The device measures oxygen and carbon dioxide concentrations in soil (soil-gas) in real-time, indicating the presence of geological faults and sulphide mineralization. Soil gas testing can help geologists identify potential mineral deposits when this mineralization is buried beneath sediments such as glacial deposits. The new device saves the need to send gas samples to laboratories for analysis.
BC Geological Survey emeritus scientist and lead report author Ray Lett designed the device.
“The results from Mount Milligan are very encouraging,” he said. “The correlation of carbon dioxide and oxygen anomalies with observed fractures and potentially mineralized faults, combined with the ability to give reliable, real-time data, demonstrates a tangible benefit to the mineral exploration sector.
The soil gas measurement system also has potential applications in other areas, such as geothermal or seismicity detection, where the measurement of soil gases would be of benefit,” he said in a news release.
Geoscience BC VP for minerals Christa Pellett said the research demonstrated an innovative and cost-effective technique to support exploration for critical minerals in areas of BC and beyond that may host undiscovered mineral deposits.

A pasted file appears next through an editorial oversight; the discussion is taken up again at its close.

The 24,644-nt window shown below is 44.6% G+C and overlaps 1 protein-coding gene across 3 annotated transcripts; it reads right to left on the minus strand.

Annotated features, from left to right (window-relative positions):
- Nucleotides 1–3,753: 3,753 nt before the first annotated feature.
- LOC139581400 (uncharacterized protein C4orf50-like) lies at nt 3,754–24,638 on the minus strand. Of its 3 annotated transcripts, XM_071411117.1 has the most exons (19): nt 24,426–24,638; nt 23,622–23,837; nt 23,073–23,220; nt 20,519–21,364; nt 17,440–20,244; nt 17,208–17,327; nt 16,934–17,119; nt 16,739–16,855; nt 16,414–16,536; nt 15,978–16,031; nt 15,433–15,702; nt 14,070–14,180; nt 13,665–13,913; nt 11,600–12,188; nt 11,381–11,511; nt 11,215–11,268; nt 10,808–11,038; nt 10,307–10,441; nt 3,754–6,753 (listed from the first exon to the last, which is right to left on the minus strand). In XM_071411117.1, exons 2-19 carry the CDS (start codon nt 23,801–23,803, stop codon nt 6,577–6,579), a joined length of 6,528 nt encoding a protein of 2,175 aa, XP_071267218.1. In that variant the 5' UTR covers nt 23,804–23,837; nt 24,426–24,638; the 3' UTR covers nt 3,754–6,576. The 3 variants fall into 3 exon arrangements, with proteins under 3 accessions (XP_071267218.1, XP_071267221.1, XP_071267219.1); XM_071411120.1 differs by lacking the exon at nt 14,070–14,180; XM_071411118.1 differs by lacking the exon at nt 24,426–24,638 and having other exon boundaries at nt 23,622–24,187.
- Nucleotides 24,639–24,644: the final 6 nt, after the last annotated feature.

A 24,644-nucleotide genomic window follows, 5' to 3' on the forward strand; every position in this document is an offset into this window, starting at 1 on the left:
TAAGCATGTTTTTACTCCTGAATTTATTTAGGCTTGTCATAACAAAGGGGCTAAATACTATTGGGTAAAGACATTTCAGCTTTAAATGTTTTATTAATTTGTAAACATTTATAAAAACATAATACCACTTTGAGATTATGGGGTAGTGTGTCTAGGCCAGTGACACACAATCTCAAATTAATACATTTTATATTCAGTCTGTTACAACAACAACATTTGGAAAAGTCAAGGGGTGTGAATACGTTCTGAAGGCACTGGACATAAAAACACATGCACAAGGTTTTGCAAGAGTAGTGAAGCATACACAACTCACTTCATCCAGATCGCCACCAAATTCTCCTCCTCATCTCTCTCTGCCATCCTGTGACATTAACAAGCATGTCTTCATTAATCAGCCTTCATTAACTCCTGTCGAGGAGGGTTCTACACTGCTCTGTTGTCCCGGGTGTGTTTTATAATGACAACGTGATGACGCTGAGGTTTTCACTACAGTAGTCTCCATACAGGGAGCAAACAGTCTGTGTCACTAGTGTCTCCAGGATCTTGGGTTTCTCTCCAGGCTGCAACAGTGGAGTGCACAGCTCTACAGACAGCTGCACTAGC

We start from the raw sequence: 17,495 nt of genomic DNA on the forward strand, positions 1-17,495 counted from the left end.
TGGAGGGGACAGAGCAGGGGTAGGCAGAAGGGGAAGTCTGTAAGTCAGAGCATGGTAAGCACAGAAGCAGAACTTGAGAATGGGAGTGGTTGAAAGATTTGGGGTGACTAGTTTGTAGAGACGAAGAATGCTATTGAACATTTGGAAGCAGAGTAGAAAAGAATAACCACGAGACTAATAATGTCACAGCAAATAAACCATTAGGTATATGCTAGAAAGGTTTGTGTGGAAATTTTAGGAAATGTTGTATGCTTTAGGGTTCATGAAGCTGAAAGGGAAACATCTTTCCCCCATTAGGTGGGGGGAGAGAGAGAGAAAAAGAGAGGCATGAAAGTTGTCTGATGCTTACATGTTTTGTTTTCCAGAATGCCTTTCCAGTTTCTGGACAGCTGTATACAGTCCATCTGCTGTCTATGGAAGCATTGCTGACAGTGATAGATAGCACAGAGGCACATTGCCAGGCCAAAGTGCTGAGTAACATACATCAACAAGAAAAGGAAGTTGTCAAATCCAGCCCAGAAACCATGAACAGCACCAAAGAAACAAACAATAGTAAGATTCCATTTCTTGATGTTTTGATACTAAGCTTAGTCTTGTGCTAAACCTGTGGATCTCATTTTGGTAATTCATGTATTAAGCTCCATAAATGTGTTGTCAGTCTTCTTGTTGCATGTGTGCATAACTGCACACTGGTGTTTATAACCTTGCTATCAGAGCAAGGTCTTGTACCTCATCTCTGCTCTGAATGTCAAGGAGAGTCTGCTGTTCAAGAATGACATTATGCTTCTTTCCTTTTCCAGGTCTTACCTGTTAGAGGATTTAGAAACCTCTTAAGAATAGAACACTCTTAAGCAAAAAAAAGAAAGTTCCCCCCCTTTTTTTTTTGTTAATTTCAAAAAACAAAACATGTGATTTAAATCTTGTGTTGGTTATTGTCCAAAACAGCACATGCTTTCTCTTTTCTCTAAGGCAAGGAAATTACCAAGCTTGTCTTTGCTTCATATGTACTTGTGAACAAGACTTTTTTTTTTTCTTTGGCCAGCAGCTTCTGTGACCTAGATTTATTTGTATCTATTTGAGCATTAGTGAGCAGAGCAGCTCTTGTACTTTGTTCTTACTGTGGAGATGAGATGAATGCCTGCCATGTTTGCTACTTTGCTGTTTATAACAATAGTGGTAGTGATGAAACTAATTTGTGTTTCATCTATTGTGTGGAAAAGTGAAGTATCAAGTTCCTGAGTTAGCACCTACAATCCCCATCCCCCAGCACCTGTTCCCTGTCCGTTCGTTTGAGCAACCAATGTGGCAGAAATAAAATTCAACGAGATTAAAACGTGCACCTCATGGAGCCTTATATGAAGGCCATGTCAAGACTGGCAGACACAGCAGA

The new report provides an update to a 2020 project, which was extended so that the research team could refine the operability and accuracy of the prototype device and further test the system at the Mount Milligan mine.
Centerra Gold (TSX: CG), which operates the Mount Milligan mine, provided the research team with bedrock and surficial geology data to allow the correlation of soil gas measurements with known bedrock structures and mineralization.
Centerra also trenched the project area allowing for direct field observations of the bedrock. Collectively these techniques gave a higher level of confidence in the project results.
Results from the Mount Milligan mine show a correlation between carbon dioxide and oxygen concentrations in the soil above geological structures and mineralization. According to Geoscience BC, these results provide a framework for using real-time soil gas measurements to support mineral exploration in areas where bedrock is covered by sediment.
This post has been syndicated from a third-party source. View the original article here.